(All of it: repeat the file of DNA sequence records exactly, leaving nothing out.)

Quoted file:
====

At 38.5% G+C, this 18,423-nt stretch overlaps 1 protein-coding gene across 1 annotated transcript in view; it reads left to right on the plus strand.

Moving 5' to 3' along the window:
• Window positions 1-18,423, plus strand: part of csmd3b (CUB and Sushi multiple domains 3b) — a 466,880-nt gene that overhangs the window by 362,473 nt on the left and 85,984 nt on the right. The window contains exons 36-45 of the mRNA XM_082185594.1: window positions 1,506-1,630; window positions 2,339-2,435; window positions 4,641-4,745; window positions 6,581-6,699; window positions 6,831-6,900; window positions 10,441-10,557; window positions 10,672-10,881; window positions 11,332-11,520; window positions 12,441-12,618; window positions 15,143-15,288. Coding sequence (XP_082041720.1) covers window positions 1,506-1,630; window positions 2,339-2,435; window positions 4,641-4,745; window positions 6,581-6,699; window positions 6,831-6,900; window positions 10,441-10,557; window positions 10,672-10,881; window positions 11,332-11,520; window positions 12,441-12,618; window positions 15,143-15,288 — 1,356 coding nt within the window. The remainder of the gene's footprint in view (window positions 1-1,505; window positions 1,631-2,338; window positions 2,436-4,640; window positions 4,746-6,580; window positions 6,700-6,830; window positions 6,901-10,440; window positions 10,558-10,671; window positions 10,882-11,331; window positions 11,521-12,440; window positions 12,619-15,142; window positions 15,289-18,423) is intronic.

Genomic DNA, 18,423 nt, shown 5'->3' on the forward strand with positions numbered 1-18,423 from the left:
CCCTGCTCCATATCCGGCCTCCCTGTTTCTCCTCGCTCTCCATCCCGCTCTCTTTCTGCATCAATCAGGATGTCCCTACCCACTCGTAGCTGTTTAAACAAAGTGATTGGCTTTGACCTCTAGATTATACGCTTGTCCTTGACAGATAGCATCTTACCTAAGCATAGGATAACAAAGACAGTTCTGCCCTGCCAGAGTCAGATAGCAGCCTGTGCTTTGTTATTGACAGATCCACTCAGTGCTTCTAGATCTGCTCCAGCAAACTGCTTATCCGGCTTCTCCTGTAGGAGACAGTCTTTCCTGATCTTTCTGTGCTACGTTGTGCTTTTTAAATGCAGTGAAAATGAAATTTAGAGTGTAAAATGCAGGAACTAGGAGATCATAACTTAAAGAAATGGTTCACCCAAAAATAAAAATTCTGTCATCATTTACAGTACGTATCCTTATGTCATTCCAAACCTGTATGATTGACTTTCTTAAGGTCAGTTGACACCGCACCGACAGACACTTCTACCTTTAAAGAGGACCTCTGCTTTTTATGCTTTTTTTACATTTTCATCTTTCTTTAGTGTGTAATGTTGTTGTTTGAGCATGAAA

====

At 38.5% G+C, this 18,423-nt stretch overlaps 1 protein-coding gene across 1 annotated transcript in view; it reads left to right on the plus strand.

Moving 5' to 3' along the window:
• Window positions 1-18,423, plus strand: part of csmd3b (CUB and Sushi multiple domains 3b) — a 466,880-nt gene that overhangs the window by 362,473 nt on the left and 85,984 nt on the right. The window contains exons 36-45 of the mRNA XM_082185594.1: window positions 1,506-1,630; window positions 2,339-2,435; window positions 4,641-4,745; window positions 6,581-6,699; window positions 6,831-6,900; window positions 10,441-10,557; window positions 10,672-10,881; window positions 11,332-11,520; window positions 12,441-12,618; window positions 15,143-15,288. Coding sequence (XP_082041720.1) covers window positions 1,506-1,630; window positions 2,339-2,435; window positions 4,641-4,745; window positions 6,581-6,699; window positions 6,831-6,900; window positions 10,441-10,557; window positions 10,672-10,881; window positions 11,332-11,520; window positions 12,441-12,618; window positions 15,143-15,288 — 1,356 coding nt within the window. The remainder of the gene's footprint in view (window positions 1-1,505; window positions 1,631-2,338; window positions 2,436-4,640; window positions 4,746-6,580; window positions 6,700-6,830; window positions 6,901-10,440; window positions 10,558-10,671; window positions 10,882-11,331; window positions 11,521-12,440; window positions 12,619-15,142; window positions 15,289-18,423) is intronic.

Genomic DNA, 18,423 nt, shown 5'->3' on the forward strand with positions numbered 1-18,423 from the left:
CCCTGCTCCATATCCGGCCTCCCTGTTTCTCCTCGCTCTCCATCCCGCTCTCTTTCTGCATCAATCAGGATGTCCCTACCCACTCGTAGCTGTTTAAACAAAGTGATTGGCTTTGACCTCTAGATTATACGCTTGTCCTTGACAGATAGCATCTTACCTAAGCATAGGATAACAAAGACAGTTCTGCCCTGCCAGAGTCAGATAGCAGCCTGTGCTTTGTTATTGACAGATCCACTCAGTGCTTCTAGATCTGCTCCAGCAAACTGCTTATCCGGCTTCTCCTGTAGGAGACAGTCTTTCCTGATCTTTCTGTGCTACGTTGTGCTTTTTAAATGCAGTGAAAATGAAATTTAGAGTGTAAAATGCAGGAACTAGGAGATCATAACTTAAAGAAATGGTTCACCCAAAAATAAAAATTCTGTCATCATTTACAGTACGTATCCTTATGTCATTCCAAACCTGTATGATTGACTTTCTTAAGGTCAGTTGACACCGCACCGACAGACACTTCTACCTTTAAAGAGGACCTCTGCTTTTTATGCTTTTTTTACATTTTCATCTTTCTTTAGTGTGTAATGTTGTTGTTTGAGCATGAAA